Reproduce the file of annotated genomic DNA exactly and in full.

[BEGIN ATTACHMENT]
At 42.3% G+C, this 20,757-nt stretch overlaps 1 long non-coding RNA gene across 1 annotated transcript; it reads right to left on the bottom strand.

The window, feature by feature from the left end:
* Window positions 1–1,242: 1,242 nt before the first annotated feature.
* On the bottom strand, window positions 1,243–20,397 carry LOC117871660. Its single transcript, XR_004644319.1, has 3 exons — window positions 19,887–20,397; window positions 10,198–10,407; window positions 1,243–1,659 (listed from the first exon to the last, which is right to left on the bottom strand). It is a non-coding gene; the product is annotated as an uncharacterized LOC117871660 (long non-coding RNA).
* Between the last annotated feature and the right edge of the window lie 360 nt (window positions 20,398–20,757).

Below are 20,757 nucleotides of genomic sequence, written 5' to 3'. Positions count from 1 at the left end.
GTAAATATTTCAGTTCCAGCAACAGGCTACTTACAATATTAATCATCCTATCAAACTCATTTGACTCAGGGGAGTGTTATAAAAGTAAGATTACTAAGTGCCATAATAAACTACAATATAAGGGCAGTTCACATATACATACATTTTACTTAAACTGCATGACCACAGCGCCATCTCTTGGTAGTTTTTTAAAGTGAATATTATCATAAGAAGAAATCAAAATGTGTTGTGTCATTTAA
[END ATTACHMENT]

At 42.3% G+C, this 20,757-nt stretch overlaps 1 long non-coding RNA gene across 1 annotated transcript; it reads right to left on the bottom strand.

The window, feature by feature from the left end:
* Window positions 1–1,242: 1,242 nt before the first annotated feature.
* On the bottom strand, window positions 1,243–20,397 carry LOC117871660. Its single transcript, XR_004644319.1, has 3 exons — window positions 19,887–20,397; window positions 10,198–10,407; window positions 1,243–1,659 (listed from the first exon to the last, which is right to left on the bottom strand). It is a non-coding gene; the product is annotated as an uncharacterized LOC117871660 (long non-coding RNA).
* Between the last annotated feature and the right edge of the window lie 360 nt (window positions 20,398–20,757).

Below are 20,757 nucleotides of genomic sequence, written 5' to 3'. Positions count from 1 at the left end.
GTAAATATTTCAGTTCCAGCAACAGGCTACTTACAATATTAATCATCCTATCAAACTCATTTGACTCAGGGGAGTGTTATAAAAGTAAGATTACTAAGTGCCATAATAAACTACAATATAAGGGCAGTTCACATATACATACATTTTACTTAAACTGCATGACCACAGCGCCATCTCTTGGTAGTTTTTTAAAGTGAATATTATCATAAGAAGAAATCAAAATGTGTTGTGTCATTTAA